Teressia - Welcome!!! I've only been here about 24 hours but the positive input is amazing!! Good luck Friday and remember to take it slow, one choice at a time. Read back through some of the recent posts here for some wonderful tips!! To get the scale on the bottom of your post, simply click on someone else's and follow the directions. The biggest thing is to remember to copy it when you finish creating it and remember to paste it in at the end of your post. Gee, does it sound like I'm talking from experience? I had to go back in and edit TWICE to get mine in!! hee hee

funniegrrl
10-06-2005, 11:50 AM
Between my house and the gym there's an ice cream stand that's pretty famous in my area for truly heavenly home-made ice cream. And (obviously) I have to drive by it at least 6 times a week. I haven't been in for probably 2 years, but I STILL congratulate myself every time I drive by -- because I've chosen to drive by. So now that ice cream stand (which COULD have become just another symbol of a food that I can't have, etc.) is instead a constant reminder of how far I've come.

You have to actively seek out opportunities to compliment yourself. Instead of thinking "What a bummer. I really wanted that Twinkie," think "Wow. I can't believe how easy it was to say no to that Twinkie." And the more you do it, the better you'll feel about your food choices. And the better you feel about your food choices, the easier it is to stick to it.

OMG. LOL. I can't tell you how many times I've tried to tell other people those very things.

It IS so very important to remind yourself about your accomplishments, especially those that are behavioral rather than numbers-releated. Success breeds success. What most of us need more than anything is OPTIMISM, a believe that we can get to where we want to be. I think that is much more powerful than "motivation" although they are related. When I feel confident about my progress and potential, I feel jazzed, or at least content, and it's easier to stick to plan. When those doubts start to creep in, that's when I start to lose steam and start to develop that "what the ****, I'll eat what I want!" attitude. The good news is that you can learn to pump yourself up, and learn to NOT do things or pay attention to things that breed those doubts.

That's where positive self-talk is so powerful. Not only do you tell yourself you are worth the effort, that the end result will be worth the (seeming) sacrifice, but you give yourself a pat on the back whenever possible. The pats on the back that have NOTHING to do with the scale are actually the ones that mean the most in the long run. Also, it's so easy to ignore the results we see along the way because we're so glued to that final goal. If you don't stop and take time to notice and acknowledge your progress -- again, those behavioral and non-scale results -- you won't fuel that optimism. You also have to keep a positive attitude about what you're giving up and what your adopting in your new lifestyle.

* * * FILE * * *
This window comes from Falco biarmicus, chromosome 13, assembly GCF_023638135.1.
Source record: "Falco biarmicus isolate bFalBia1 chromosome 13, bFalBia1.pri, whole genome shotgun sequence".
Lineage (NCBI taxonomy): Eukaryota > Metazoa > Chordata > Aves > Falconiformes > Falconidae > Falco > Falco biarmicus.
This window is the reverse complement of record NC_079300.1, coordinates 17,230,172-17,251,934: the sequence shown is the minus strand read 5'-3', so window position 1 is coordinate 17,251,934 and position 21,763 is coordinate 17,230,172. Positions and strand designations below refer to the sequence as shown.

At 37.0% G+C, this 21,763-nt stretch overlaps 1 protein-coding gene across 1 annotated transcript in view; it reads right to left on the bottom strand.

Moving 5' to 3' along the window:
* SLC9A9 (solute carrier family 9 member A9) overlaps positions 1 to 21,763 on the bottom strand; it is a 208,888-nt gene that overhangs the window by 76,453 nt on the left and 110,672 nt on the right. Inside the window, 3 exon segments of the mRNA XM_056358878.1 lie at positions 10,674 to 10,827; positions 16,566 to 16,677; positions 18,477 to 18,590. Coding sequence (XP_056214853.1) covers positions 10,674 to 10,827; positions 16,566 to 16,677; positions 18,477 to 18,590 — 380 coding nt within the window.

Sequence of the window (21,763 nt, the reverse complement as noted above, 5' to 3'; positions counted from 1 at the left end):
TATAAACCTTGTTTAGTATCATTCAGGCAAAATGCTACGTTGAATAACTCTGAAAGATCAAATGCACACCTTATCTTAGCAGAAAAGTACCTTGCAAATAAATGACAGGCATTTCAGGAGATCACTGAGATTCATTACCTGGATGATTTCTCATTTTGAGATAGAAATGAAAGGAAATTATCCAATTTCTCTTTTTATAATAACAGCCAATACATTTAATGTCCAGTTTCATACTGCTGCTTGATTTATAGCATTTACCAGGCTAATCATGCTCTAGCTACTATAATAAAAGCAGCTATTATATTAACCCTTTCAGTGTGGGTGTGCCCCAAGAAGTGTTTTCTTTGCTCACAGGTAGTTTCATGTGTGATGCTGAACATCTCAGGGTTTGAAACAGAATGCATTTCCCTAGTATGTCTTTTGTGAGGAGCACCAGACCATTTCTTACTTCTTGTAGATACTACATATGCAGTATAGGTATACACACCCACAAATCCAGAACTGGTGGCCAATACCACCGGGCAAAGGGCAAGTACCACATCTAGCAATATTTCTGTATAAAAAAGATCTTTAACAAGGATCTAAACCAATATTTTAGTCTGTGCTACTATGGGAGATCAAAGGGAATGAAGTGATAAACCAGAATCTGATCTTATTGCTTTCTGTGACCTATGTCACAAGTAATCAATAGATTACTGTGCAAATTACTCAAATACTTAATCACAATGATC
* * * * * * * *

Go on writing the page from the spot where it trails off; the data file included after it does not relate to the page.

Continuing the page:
So, with that in mind, here are the top things I've seen as permanent weight-loss killers:


Refusing to see anything but huge leaps of weight loss as progress. If you lose 1/4 pound per week, that's better than standing still or gaining, and it is probably a sign that you're leading an overall healthier lifestyle. Don't wait until you reach your final goal to acknowledge that you've accomplished something. Set small goals and celebrate each milestone along the way.
Setting deadlines for losing a certain amount. I know this works for some people, it keeps them focused, but I think for MOST of us, it's just a way to shoot ourselves in the foot. Many times our bodies just don't lose weight according to the schedule we've set, even if it's a reasonable schedule. When we don't meet that deadline, we get demoralized, and that can lead to that downhill spiral.
Paying WAY too much attention to the scale in the first place. Losing weight is a BYPRODUCT of getting your life in order and leading a mentally and physically healthy life. The things that matter are the fact that you're treating your body well rather than abusing it, that you are giving yourself health and vitality, and that by having a slimmer body you can lead the life you want to lead. The numbers on the scale will never move as quickly as you want, and they're not a true measure of success.
Spending a whole lot of time whining about the food and quantities you miss. Sure, we all go through a mourning period. But, if you don't counter those negative thoughts with some positive spin, they will drag you right back down into the B&J carton. It breaks my heart when I see people going on and on and on about how much they miss the food they used to eat, the amounts they used to eat, the lifestyle of not worrying about what they eat. That is such wasted energy! It would be much better spent developing a positive outlook about those changes, thinking up strategies, planning, visualizing making good choices and being happy about them. Again, we all go through slumps and get hit by cravings and just get tired of the eternal diligence, but if you wallow in them for too long, you will find it really hard to dig your way out. When that whiny fat child's voice says, "I really miss that huge plate of Everything Nachos and the bucket o' beer at Nacho World!" your adult voice should answer, "Yes, but we won't die without them, and avoiding them for now is what's best in the long run." When your brain says, "I hate vegetables!" you say, "But I want to learn to like them, and I'll keep trying them and experimenting and eating them anyway, because I know they are what my body needs." Etc.
Getting trapped by ideas of what you SHOULD be able to do. "I should be able to ignore the pastries in the breakroom, the chips in the cupboard, the extra 12 portions this restaurant serves, the hunger I feel between lunch and dinner." Forget about it. Stay out of the breakroom. Don't keep chips in the cupboard. Order an appetizer instead of an entree. Bring a healthy afternoon snack to work.